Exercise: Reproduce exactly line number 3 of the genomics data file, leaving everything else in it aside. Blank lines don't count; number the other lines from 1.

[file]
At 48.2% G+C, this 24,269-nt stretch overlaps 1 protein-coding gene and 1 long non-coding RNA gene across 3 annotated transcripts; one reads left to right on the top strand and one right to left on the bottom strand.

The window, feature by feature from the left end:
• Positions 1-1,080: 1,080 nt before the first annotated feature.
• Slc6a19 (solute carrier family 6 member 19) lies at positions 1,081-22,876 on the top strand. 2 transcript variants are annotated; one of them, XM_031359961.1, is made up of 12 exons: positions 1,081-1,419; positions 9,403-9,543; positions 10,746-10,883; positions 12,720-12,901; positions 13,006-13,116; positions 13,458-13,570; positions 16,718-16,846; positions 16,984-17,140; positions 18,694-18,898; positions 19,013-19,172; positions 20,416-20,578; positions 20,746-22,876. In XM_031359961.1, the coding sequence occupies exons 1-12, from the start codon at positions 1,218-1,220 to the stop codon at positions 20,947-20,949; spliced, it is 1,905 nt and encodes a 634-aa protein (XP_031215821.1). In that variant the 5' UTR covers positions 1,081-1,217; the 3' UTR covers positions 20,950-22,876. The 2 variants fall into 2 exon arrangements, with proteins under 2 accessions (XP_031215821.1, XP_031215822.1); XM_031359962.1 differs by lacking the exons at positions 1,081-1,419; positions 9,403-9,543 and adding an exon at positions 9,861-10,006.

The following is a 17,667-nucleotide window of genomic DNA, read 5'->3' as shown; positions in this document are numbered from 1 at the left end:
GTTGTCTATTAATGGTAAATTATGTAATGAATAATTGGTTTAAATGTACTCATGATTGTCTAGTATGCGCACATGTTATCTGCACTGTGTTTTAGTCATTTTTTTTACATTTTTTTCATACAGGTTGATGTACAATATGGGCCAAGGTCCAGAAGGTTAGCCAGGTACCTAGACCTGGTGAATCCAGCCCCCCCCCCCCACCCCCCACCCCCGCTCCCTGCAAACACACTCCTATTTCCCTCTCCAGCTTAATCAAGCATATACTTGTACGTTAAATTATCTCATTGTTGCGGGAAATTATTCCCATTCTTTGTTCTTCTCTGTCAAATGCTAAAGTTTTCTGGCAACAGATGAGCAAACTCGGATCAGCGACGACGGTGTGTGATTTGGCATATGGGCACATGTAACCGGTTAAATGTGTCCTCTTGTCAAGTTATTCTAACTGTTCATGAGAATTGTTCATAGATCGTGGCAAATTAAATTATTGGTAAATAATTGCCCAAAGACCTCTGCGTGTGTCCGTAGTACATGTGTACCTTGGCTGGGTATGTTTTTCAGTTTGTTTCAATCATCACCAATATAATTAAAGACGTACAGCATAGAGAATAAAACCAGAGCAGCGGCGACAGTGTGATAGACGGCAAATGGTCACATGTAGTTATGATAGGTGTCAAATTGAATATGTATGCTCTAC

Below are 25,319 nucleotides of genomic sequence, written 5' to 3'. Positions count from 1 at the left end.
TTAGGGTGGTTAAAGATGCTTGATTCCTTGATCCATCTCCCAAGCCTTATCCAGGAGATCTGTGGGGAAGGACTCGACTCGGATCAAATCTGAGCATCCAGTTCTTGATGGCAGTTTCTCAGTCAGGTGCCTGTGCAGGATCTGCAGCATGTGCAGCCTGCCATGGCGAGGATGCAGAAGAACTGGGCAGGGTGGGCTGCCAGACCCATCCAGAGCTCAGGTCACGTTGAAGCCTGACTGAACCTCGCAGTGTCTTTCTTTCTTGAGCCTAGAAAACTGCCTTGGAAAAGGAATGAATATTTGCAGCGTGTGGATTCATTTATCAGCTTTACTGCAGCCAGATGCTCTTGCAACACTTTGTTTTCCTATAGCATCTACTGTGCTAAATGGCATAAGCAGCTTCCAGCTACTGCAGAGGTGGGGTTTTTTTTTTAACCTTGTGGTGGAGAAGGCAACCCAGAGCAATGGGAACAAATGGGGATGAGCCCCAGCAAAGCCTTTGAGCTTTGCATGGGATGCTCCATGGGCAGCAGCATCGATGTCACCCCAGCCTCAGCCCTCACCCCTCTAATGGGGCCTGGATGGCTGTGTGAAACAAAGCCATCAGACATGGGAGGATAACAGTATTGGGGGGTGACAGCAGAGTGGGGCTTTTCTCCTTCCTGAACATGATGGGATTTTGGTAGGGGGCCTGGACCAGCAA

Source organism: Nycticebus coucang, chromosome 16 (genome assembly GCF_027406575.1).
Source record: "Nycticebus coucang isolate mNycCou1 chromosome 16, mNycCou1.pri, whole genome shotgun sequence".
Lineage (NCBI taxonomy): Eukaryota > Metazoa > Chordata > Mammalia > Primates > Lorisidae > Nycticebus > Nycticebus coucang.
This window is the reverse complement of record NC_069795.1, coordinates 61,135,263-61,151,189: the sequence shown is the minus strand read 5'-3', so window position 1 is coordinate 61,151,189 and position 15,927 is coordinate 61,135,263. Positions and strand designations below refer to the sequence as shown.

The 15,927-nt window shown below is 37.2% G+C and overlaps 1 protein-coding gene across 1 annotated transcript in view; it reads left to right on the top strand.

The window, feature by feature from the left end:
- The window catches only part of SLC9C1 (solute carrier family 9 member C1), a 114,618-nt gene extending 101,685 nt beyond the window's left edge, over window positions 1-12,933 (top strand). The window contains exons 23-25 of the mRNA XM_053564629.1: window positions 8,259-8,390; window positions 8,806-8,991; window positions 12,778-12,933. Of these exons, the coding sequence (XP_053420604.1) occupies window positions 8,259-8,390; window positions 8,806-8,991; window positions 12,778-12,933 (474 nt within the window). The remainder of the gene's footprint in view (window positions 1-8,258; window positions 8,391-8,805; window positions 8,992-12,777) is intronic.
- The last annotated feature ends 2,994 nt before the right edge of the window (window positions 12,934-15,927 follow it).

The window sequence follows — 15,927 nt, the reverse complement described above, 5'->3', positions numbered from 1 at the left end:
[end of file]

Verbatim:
• Positions 1-1,080: 1,080 nt before the first annotated feature.